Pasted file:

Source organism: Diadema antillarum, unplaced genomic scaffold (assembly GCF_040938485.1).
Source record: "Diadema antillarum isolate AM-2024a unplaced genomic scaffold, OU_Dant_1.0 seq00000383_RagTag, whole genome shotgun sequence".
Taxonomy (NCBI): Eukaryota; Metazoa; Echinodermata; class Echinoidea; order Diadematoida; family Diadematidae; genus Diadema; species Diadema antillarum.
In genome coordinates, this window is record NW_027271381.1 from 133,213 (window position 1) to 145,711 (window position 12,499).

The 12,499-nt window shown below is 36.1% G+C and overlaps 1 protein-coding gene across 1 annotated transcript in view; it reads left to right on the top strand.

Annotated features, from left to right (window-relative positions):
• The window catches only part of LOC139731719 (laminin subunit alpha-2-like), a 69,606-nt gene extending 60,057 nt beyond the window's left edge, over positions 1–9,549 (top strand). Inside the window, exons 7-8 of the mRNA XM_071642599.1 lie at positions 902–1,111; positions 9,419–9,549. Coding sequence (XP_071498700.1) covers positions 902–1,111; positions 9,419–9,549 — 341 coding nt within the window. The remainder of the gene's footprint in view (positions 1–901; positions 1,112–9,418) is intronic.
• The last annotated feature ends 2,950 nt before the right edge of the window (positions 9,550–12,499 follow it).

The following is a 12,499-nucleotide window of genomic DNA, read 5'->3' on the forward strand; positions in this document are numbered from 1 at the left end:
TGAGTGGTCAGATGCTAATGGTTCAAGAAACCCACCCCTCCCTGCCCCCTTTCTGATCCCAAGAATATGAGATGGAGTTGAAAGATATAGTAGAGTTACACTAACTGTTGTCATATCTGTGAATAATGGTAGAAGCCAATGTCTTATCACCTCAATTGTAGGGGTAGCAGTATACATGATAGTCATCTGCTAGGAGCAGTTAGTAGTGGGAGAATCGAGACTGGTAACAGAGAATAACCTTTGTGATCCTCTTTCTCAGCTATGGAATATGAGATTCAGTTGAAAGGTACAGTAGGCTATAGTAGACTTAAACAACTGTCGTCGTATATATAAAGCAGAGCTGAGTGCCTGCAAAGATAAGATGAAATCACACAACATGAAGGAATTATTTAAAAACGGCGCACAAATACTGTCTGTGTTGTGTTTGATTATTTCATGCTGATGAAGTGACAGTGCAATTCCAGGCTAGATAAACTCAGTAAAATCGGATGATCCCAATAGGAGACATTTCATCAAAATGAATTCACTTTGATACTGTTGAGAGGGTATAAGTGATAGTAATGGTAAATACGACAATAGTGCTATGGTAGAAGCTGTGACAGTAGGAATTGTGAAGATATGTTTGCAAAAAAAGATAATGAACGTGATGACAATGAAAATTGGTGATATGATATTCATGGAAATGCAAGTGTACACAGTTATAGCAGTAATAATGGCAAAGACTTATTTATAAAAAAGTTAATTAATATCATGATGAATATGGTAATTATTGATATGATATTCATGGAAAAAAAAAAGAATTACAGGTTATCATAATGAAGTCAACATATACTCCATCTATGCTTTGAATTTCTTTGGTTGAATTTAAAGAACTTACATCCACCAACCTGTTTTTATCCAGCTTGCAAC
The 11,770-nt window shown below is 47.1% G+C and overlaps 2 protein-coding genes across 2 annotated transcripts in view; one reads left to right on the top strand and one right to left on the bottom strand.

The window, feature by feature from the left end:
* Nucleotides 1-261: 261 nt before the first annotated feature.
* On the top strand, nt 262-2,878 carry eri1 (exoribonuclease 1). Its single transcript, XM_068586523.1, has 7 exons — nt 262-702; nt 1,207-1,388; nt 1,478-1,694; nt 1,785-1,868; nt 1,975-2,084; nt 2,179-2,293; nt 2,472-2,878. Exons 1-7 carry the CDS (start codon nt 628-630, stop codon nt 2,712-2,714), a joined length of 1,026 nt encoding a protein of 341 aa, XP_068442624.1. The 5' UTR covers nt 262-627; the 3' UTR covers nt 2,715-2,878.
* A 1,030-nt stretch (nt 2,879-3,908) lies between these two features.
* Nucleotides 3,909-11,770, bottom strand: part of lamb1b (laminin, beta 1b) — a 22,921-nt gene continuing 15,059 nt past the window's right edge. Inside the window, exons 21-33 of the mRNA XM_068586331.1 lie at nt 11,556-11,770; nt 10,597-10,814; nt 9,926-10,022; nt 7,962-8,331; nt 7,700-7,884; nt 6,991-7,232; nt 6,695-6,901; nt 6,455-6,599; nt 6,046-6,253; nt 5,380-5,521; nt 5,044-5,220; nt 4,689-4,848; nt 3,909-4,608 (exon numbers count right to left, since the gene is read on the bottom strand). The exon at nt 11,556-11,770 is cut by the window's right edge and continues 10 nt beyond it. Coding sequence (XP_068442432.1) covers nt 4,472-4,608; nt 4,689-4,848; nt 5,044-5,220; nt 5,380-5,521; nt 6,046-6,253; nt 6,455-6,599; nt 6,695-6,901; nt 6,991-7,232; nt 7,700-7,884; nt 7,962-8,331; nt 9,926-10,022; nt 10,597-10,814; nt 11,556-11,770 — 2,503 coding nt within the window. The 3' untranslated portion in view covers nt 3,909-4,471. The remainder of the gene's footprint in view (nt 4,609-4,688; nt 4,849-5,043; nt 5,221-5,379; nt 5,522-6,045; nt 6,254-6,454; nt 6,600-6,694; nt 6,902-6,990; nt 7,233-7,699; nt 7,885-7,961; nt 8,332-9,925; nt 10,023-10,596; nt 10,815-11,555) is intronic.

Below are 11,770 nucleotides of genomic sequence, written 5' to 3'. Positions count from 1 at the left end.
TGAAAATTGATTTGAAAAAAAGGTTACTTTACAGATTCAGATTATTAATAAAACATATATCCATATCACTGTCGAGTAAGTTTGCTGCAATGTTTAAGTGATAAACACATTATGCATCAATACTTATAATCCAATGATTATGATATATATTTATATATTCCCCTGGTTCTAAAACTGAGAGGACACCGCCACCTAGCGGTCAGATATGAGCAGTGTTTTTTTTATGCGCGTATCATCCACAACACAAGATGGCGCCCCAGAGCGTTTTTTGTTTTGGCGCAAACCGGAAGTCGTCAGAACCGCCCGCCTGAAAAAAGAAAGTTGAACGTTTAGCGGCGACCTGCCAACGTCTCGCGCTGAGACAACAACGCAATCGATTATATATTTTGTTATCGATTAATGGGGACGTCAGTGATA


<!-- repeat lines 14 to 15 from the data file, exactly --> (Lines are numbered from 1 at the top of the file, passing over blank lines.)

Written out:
* On the top strand, nt 262-2,878 carry eri1 (exoribonuclease 1). Its single transcript, XM_068586523.1, has 7 exons — nt 262-702; nt 1,207-1,388; nt 1,478-1,694; nt 1,785-1,868; nt 1,975-2,084; nt 2,179-2,293; nt 2,472-2,878. Exons 1-7 carry the CDS (start codon nt 628-630, stop codon nt 2,712-2,714), a joined length of 1,026 nt encoding a protein of 341 aa, XP_068442624.1. The 5' UTR covers nt 262-627; the 3' UTR covers nt 2,715-2,878.
* A 1,030-nt stretch (nt 2,879-3,908) lies between these two features.